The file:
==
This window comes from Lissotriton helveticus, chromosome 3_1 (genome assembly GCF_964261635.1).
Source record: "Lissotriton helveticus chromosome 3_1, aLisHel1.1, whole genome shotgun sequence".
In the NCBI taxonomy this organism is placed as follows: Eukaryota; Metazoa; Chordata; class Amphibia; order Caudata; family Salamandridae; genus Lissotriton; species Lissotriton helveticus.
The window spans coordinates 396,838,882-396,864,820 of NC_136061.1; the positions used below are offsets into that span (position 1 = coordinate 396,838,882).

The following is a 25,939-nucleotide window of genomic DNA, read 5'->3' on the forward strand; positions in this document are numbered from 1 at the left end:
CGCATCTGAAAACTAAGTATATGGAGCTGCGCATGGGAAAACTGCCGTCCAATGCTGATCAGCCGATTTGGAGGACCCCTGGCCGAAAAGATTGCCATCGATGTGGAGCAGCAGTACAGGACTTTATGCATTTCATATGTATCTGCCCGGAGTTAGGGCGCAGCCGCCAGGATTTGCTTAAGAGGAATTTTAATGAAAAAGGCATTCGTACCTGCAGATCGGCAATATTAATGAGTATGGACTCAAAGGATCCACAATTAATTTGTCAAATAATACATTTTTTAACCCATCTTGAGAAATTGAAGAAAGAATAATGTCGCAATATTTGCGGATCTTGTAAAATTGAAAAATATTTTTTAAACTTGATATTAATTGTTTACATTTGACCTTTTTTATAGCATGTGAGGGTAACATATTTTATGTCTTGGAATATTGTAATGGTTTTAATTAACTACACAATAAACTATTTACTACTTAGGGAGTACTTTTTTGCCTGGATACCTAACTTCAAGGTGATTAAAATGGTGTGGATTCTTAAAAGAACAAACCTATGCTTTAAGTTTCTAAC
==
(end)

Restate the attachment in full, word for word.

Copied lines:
This window comes from Lissotriton helveticus, chromosome 3_1 (genome assembly GCF_964261635.1).
Source record: "Lissotriton helveticus chromosome 3_1, aLisHel1.1, whole genome shotgun sequence".
In the NCBI taxonomy this organism is placed as follows: Eukaryota; Metazoa; Chordata; class Amphibia; order Caudata; family Salamandridae; genus Lissotriton; species Lissotriton helveticus.
The window spans coordinates 396,838,882-396,864,820 of NC_136061.1; the positions used below are offsets into that span (position 1 = coordinate 396,838,882).

The following is a 25,939-nucleotide window of genomic DNA, read 5'->3' on the forward strand; positions in this document are numbered from 1 at the left end:
CGCATCTGAAAACTAAGTATATGGAGCTGCGCATGGGAAAACTGCCGTCCAATGCTGATCAGCCGATTTGGAGGACCCCTGGCCGAAAAGATTGCCATCGATGTGGAGCAGCAGTACAGGACTTTATGCATTTCATATGTATCTGCCCGGAGTTAGGGCGCAGCCGCCAGGATTTGCTTAAGAGGAATTTTAATGAAAAAGGCATTCGTACCTGCAGATCGGCAATATTAATGAGTATGGACTCAAAGGATCCACAATTAATTTGTCAAATAATACATTTTTTAACCCATCTTGAGAAATTGAAGAAAGAATAATGTCGCAATATTTGCGGATCTTGTAAAATTGAAAAATATTTTTTAAACTTGATATTAATTGTTTACATTTGACCTTTTTTATAGCATGTGAGGGTAACATATTTTATGTCTTGGAATATTGTAATGGTTTTAATTAACTACACAATAAACTATTTACTACTTAGGGAGTACTTTTTTGCCTGGATACCTAACTTCAAGGTGATTAAAATGGTGTGGATTCTTAAAAGAACAAACCTATGCTTTAAGTTTCTAAC